Fatigue: extreme tiredness, typically resulting from illness.
Tired: in need of sleep or rest.
When I got my first dose of fatigue first hand from my illness I couldn't find the words to convey what it felt like. The closest I came was, "It feels like I was hit by a semi" but even that didn't do it justice. Fatigue is such a deep whole body exhaustion that blinking is painful, and breathing feels impossible. It's like darkness crawled into every single cell of the body and depleted every ounce of energy. If anyone has every had mono then that would likely be the closest example that can make a fragment of sense. No amount of sleep can satisfy fatigue, and you wake up feeling like you never slept a wink.
So often I hear people belittle the symptom of "fatigue" in those who have a chronic illness. You can't see fatigue on a person, you can't touch it or make it be tangible & so people assume it must just feel the way they do when they're too tired.
If fatigue felt the way I felt after a week of cramming for finals in college I would be jazzed. Because the real fatigue is one that wins every battle; Will I make it to the shower today? Will I be able to walk to the kitchen? Fatigue decides. There is no mind over matter, there is no choosing to force yourself up. Fatigue is an intense exhaustion that rules all and controls all, even in the strongest of soldiers.
That's really important to note: Fatigue is not an optional feeling the way tiredness is. You can be tired, chug a Redbull or a coffee & power through a few more hours. Being tired doesn't stop you from completing normal daily tasks like taking a shower or washing the dishes. It doesn't feel good to push yourself when you're tired, but the difference is that it's non negotiable with fatigue.
When a patient with a chronic illness calls in sick for work, cancels dinner, or postpones any other plans because they are too fatigued, it's likely they feel as though every ounce of life was sucked out of them. It's easy for people to look down upon that "excuse," or feel as though it isn't valid. Coming from the perspective of someone who was once healthy I understand why. People think of what tired feels like to them and assumes that must be what tired feels like in an illness, so why can't they push through? Why are they so flaky?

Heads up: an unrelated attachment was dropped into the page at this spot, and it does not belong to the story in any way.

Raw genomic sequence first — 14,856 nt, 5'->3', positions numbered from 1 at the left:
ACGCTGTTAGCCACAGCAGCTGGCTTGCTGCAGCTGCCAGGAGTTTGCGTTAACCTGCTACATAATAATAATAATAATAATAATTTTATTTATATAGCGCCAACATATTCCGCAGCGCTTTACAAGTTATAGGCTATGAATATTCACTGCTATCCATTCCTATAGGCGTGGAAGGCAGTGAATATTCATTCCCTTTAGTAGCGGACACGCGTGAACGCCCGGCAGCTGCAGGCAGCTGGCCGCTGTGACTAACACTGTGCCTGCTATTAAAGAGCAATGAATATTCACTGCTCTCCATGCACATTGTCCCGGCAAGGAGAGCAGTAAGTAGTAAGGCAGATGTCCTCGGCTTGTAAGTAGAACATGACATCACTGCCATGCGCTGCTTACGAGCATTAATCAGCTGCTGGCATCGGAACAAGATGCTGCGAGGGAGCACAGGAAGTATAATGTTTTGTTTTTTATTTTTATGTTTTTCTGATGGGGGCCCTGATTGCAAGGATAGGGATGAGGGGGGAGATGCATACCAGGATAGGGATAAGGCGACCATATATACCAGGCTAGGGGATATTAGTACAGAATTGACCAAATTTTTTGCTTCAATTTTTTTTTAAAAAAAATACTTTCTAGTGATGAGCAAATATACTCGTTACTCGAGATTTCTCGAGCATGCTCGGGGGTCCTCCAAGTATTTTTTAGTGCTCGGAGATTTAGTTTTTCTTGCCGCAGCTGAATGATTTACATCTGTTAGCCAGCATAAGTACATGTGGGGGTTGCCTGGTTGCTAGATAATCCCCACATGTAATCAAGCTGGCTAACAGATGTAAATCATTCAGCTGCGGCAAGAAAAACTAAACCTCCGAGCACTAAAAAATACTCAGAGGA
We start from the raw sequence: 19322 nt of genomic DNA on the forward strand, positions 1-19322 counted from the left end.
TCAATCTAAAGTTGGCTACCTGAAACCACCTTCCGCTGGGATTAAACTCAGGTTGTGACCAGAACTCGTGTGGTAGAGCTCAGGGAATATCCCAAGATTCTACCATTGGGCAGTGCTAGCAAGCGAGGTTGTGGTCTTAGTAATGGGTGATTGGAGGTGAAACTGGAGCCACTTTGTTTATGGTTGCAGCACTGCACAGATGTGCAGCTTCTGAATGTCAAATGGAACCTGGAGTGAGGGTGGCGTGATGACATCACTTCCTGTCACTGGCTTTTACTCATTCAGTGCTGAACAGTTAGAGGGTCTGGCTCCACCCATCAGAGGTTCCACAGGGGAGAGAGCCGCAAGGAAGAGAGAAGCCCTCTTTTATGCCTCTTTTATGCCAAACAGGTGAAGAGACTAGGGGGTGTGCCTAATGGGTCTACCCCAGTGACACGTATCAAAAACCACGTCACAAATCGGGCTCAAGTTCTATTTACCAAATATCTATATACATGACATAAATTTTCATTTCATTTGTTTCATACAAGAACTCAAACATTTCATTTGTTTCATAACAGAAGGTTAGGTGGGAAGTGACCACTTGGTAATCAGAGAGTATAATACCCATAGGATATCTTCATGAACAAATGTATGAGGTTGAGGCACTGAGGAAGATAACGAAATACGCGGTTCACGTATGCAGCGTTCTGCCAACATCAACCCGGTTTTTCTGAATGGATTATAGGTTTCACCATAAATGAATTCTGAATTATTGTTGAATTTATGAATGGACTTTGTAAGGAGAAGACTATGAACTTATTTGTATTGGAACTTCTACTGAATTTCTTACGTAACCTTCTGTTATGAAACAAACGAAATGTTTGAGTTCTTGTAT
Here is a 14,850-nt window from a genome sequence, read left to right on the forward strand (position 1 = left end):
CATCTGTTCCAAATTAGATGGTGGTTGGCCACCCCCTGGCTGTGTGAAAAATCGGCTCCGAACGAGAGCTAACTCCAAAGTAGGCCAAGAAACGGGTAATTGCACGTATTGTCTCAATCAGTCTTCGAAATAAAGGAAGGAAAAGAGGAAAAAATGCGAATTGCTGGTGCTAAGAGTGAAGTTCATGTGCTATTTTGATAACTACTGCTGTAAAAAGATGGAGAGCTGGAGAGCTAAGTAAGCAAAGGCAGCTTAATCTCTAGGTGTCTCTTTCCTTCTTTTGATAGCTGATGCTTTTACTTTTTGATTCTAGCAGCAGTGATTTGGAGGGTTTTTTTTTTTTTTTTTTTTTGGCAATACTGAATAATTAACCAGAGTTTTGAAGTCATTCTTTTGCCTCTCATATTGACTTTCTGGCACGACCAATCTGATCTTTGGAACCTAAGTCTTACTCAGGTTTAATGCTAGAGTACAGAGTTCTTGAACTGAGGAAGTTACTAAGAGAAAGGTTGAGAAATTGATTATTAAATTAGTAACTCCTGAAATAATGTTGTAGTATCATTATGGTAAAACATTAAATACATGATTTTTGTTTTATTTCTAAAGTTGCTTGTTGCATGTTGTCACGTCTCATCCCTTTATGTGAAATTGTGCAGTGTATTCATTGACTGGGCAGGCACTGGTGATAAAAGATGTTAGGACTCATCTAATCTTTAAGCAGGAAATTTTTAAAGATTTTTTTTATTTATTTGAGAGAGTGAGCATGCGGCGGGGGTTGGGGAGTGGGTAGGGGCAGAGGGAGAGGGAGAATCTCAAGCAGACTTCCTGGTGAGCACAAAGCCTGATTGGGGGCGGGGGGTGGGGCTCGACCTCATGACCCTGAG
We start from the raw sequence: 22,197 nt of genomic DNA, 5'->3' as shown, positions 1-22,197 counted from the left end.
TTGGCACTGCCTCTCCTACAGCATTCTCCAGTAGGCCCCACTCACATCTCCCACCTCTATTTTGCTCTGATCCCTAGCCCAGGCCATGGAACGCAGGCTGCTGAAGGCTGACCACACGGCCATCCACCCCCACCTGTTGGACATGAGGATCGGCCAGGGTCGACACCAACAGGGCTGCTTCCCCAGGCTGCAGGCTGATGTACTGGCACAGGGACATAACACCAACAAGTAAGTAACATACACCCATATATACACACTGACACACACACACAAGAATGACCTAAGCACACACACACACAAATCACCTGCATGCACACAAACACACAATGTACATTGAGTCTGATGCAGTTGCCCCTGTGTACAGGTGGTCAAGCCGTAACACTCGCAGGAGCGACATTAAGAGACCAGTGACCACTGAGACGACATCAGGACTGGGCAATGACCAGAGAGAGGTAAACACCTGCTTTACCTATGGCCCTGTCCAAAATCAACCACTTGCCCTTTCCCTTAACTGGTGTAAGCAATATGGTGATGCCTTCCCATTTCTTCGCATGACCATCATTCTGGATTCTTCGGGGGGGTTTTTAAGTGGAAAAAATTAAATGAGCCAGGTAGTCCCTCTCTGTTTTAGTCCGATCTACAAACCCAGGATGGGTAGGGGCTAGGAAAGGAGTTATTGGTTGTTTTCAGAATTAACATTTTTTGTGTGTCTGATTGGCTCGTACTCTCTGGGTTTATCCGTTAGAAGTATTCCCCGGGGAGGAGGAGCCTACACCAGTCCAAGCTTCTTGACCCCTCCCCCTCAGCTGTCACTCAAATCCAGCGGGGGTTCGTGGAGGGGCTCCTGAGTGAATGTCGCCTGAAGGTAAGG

I spent a long time blaming my own self and my own body for not cooperating better in regards to "being tired." I soon learned that the key word was "tired," and that wasn't what I was experiencing. I had crossed over from tired into the territory of fatigue, and that was a whole new beast.
A change in the stigma surrounding the word fatigue in regardless to chronic illness begins with acknowledging that there is a difference. I myself did not know the difference because so often in the English language we toss together words with similar meanings and use them interchangeably.
For the record, being tired from work or school or life is tough, and I don't ever want to take away from that. Mostly because I don't feel like the best way to educate on terminology is to belittle or pit "healthy" people against "sick" people. There is no competition, but sometimes advocates can create an "us" versus "them" dialogue which is damaging and unnecessary. Believe me, I remember being healthy and I still had my own set of very real problems & being tired from running on little sleep was 1 of them.
But it is important to make note that fatigue is not just that run of the mill tiredness you feel after a long week & remedy with a cup of coffee. Fatigue is crushing & leaves a person physically immobile, but not by choice.
If someone cancels plans or shares that they are struggling with fatigue in their illness I simply hope that this post could shed a bit of light on what that might feel like & how it impacts them. At the end of the day being tired & being fatigued are both pretty terrible feelings, so since its 2am here at the moment I wish a goodnight to all.